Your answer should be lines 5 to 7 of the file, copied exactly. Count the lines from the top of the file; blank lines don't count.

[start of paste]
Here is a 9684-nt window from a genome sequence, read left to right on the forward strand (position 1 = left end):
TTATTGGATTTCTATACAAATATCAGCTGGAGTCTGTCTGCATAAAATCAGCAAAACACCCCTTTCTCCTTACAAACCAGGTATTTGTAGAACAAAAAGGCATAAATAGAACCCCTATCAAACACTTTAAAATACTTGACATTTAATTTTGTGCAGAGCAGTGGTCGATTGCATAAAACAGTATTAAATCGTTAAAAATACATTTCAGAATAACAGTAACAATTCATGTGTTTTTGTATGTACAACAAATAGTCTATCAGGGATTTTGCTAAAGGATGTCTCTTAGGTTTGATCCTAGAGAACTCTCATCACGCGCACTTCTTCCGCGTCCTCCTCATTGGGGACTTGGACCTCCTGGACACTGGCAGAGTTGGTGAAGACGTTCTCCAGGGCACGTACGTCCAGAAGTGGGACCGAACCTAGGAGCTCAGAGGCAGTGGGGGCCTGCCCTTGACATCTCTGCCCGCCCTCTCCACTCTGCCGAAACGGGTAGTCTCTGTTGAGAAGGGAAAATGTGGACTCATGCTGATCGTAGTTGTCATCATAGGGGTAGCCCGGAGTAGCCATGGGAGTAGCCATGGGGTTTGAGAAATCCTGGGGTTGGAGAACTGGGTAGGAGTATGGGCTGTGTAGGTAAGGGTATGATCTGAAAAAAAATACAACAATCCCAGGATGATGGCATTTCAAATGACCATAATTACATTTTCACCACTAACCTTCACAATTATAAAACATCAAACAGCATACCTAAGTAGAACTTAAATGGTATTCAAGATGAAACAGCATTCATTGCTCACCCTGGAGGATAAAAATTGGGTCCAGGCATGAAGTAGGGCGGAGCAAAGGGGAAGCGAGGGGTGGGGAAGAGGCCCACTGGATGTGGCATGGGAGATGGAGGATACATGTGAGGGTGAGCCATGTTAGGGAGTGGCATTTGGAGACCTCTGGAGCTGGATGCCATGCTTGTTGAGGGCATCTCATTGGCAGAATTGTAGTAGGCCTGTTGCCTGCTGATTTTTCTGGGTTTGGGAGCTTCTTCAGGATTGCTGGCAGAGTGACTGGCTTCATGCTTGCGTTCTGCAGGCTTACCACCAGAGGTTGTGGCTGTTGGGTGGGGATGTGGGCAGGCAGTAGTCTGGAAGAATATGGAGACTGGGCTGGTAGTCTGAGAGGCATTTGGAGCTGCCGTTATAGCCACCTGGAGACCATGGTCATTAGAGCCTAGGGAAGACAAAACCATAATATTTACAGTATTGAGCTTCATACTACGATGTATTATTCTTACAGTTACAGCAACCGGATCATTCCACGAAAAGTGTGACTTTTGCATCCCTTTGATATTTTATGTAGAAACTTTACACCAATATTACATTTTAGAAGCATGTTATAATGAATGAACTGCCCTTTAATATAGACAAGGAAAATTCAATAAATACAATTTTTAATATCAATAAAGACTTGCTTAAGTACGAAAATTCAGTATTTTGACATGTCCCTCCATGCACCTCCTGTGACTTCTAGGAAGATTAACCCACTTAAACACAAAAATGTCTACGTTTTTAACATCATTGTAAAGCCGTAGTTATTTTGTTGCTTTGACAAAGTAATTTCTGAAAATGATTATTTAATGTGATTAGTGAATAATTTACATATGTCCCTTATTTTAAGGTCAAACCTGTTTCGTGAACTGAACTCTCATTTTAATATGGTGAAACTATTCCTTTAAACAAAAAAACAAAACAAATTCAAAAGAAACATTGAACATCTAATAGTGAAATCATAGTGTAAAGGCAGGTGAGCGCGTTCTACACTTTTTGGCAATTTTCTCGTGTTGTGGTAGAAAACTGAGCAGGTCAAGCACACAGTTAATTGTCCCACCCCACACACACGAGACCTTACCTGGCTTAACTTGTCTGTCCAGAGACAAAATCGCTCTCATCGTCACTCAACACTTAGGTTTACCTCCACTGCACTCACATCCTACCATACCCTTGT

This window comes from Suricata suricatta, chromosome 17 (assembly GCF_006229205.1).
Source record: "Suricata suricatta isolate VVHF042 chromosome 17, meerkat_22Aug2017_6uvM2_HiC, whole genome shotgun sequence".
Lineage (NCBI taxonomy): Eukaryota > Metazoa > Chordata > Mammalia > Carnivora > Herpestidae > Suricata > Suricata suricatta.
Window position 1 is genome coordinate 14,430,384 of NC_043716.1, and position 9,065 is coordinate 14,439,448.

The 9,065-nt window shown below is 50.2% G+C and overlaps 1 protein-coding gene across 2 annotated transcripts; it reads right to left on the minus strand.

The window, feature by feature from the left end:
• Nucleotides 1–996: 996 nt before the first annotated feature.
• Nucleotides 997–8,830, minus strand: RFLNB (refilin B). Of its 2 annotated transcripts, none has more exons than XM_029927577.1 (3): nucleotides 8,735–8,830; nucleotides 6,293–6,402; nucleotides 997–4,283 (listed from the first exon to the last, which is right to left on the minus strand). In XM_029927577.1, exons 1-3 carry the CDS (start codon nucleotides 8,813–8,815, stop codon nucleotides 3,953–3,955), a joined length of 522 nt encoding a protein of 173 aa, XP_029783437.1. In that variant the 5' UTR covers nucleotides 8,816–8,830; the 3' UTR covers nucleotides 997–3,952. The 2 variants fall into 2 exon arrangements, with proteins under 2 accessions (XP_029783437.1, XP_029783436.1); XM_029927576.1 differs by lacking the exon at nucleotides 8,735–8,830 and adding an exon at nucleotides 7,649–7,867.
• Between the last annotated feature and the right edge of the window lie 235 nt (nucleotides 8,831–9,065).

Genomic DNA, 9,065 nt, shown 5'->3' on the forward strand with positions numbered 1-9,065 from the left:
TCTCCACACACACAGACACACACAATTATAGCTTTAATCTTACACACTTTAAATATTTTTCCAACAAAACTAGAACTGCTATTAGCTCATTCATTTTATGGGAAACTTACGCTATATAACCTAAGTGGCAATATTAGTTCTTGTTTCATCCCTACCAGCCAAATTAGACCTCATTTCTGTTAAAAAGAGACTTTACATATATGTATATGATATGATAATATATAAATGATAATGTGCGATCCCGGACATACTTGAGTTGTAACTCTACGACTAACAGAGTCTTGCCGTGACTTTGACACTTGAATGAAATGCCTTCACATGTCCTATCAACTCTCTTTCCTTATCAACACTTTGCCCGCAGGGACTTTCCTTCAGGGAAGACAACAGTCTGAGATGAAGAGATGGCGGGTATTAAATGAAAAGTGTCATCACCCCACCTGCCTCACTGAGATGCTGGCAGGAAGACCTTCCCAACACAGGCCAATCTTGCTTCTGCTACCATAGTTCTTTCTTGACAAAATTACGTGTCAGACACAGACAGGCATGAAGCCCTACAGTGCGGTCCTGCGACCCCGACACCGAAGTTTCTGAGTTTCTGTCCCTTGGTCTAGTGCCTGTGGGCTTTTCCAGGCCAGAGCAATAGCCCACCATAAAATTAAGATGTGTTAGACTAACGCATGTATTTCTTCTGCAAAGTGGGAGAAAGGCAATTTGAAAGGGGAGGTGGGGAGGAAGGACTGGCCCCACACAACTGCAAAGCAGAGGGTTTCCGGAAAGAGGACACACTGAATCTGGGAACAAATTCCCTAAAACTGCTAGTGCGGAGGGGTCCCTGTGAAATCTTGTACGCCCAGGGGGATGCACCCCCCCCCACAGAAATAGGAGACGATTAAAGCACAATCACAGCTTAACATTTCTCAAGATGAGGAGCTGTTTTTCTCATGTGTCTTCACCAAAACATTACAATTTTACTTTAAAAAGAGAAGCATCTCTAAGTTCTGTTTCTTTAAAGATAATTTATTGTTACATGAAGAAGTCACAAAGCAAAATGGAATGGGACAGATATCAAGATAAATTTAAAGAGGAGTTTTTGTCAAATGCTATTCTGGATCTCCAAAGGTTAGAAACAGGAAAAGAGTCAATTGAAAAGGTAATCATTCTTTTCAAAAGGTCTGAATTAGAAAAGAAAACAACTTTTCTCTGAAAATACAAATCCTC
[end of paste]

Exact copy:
Lineage (NCBI taxonomy): Eukaryota > Metazoa > Chordata > Mammalia > Carnivora > Herpestidae > Suricata > Suricata suricatta.
Window position 1 is genome coordinate 14,430,384 of NC_043716.1, and position 9,065 is coordinate 14,439,448.

The 9,065-nt window shown below is 50.2% G+C and overlaps 1 protein-coding gene across 2 annotated transcripts; it reads right to left on the minus strand.